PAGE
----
in the present? If not, why not? If yes, can you say what, very
roughly, you think some of the implications would be for an
organization you would favor?
Let me start with an example. I would want any organization to reflect its commitment to equality in its internal workings. But I don’t have a simple answer to how an international organization should pay its staff members living in different countries with vastly different standards of living. (If we pay activists in desperately poor countries what we pay those in rich countries, the former will be among the highest paid people in their countries, undermining the social change agenda. But if we pay them differently it seems a betrayal of the equality principle.) This is one example of how it may not be possible to embody all our future values in an organization operating in the current unjust world.
On the other hand, there are some values that if not embodied in our current organizations will prevent us from achieving our goals. I think the Bolsheviks were wrong to believe that they could promote democracy by means of an undemocratic political party.
One issue I’ve thought about a lot is that of pacifism. I want a peaceful world, but I am not persuaded by the pacifist argument that all social change must be accomplished by means of nonviolence. However, I do think that pacifists are right to emphasize the ways in which violence can corrupt our goals, and to warn us that the dangers of such corruption are more substantial than many people realize.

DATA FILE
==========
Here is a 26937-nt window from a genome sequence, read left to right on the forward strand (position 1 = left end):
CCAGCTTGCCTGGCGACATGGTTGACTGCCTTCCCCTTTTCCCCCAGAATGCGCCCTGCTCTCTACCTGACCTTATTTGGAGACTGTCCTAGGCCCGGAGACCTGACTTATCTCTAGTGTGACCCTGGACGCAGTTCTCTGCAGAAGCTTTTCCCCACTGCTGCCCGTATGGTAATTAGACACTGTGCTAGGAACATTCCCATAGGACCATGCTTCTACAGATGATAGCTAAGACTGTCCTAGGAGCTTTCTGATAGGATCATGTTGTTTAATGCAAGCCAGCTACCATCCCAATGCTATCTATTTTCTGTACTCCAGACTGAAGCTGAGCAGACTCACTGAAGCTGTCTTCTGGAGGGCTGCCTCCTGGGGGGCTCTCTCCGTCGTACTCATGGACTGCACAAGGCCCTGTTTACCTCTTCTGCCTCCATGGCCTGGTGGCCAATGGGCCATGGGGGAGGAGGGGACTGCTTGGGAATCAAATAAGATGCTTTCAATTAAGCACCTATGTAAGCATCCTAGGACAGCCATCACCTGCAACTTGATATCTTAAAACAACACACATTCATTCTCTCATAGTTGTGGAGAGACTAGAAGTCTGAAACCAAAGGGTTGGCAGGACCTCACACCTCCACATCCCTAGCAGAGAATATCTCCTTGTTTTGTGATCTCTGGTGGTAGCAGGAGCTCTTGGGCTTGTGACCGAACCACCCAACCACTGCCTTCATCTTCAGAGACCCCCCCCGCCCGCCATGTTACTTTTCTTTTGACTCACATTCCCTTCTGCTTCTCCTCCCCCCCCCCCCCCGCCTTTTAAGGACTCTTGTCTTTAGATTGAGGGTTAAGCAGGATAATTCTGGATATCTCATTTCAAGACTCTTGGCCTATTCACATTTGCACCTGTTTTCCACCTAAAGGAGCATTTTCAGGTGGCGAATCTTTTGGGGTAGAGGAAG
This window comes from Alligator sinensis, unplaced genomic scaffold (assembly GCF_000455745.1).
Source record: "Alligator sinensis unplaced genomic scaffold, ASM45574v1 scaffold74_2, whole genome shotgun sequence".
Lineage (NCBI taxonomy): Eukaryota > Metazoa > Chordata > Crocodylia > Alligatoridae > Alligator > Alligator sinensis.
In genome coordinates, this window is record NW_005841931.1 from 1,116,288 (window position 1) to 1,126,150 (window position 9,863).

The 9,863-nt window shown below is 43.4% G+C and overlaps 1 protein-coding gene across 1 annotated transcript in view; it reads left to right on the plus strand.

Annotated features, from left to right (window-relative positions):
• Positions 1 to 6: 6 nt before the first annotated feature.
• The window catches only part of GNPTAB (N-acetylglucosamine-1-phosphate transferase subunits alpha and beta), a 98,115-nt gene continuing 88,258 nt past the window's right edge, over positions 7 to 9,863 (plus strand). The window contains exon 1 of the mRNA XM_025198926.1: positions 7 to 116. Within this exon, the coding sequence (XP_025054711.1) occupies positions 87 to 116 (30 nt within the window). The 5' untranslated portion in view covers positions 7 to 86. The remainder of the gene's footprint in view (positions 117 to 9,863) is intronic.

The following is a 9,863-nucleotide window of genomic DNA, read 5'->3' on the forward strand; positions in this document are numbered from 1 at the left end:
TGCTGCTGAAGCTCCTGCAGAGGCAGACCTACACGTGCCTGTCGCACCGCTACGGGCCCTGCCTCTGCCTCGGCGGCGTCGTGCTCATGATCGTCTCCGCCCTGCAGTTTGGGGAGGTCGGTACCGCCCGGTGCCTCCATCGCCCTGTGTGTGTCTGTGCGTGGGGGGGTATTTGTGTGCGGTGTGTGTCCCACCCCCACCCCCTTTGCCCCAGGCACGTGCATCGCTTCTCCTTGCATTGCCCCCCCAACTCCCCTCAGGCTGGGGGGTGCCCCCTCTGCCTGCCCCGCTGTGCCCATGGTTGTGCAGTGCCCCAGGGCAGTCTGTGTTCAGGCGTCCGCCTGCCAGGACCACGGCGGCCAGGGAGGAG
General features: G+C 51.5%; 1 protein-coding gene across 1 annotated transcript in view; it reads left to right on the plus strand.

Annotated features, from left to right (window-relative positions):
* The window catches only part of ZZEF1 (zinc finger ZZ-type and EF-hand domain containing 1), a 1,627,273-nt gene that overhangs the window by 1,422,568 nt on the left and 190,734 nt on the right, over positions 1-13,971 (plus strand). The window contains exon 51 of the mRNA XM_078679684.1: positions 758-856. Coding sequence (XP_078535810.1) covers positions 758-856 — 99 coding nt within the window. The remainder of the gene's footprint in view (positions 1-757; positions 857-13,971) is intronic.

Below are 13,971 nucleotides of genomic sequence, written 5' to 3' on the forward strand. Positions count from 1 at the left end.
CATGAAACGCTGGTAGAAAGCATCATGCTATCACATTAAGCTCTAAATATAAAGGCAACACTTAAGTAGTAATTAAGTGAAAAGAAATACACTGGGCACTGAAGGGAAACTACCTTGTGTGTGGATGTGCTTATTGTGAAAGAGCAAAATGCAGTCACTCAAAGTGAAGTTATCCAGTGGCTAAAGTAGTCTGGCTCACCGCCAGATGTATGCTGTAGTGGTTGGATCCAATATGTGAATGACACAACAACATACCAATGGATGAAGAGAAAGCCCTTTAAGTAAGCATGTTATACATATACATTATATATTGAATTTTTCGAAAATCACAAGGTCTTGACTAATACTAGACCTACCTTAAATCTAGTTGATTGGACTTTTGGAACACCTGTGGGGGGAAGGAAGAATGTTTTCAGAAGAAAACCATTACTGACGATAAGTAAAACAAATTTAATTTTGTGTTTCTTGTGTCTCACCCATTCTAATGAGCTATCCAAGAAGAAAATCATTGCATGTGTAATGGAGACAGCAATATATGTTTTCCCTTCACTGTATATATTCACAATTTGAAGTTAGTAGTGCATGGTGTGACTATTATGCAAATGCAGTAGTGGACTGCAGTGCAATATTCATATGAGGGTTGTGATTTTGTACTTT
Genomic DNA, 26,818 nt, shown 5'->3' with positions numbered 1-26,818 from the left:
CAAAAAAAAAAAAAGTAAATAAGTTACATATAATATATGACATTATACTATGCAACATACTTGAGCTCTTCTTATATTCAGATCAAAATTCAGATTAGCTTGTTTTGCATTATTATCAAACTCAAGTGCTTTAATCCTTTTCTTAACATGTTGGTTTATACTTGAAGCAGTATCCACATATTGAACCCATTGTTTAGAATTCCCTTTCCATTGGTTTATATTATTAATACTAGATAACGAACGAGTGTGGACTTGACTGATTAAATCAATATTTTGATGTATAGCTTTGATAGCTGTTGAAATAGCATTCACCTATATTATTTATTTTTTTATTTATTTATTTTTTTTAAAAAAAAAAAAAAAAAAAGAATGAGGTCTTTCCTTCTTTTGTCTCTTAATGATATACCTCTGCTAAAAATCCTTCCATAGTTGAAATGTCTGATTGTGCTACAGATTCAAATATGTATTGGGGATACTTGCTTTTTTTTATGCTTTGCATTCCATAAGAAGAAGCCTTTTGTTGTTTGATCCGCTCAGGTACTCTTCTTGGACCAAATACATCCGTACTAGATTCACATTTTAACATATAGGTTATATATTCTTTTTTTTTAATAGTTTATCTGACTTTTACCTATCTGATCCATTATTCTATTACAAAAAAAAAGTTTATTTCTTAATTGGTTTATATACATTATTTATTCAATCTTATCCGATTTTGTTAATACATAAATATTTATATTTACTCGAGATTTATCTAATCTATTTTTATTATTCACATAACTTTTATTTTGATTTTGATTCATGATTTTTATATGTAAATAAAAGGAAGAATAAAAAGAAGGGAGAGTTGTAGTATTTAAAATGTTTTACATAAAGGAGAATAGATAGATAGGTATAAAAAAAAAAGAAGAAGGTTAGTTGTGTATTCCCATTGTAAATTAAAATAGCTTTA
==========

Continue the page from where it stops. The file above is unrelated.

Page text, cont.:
So I don’t have a rigid answer here. I would like to incorporate as many as possible of our future values into any social change organization today. But I suspect that we will have to make some compromises. It will be crucial to keep these to a minimum, but I’m afraid I can’t provide general rules that could help us decide which compromises are necessary and which will be self-defeating.
5. Why did you answer this interview? Why do you think others
did not answer it?
I’ve delayed so long in answering this because I’ve been extremely busy. I’m guessing that some who didn’t answer were similarly busy, while others didn’t see the value.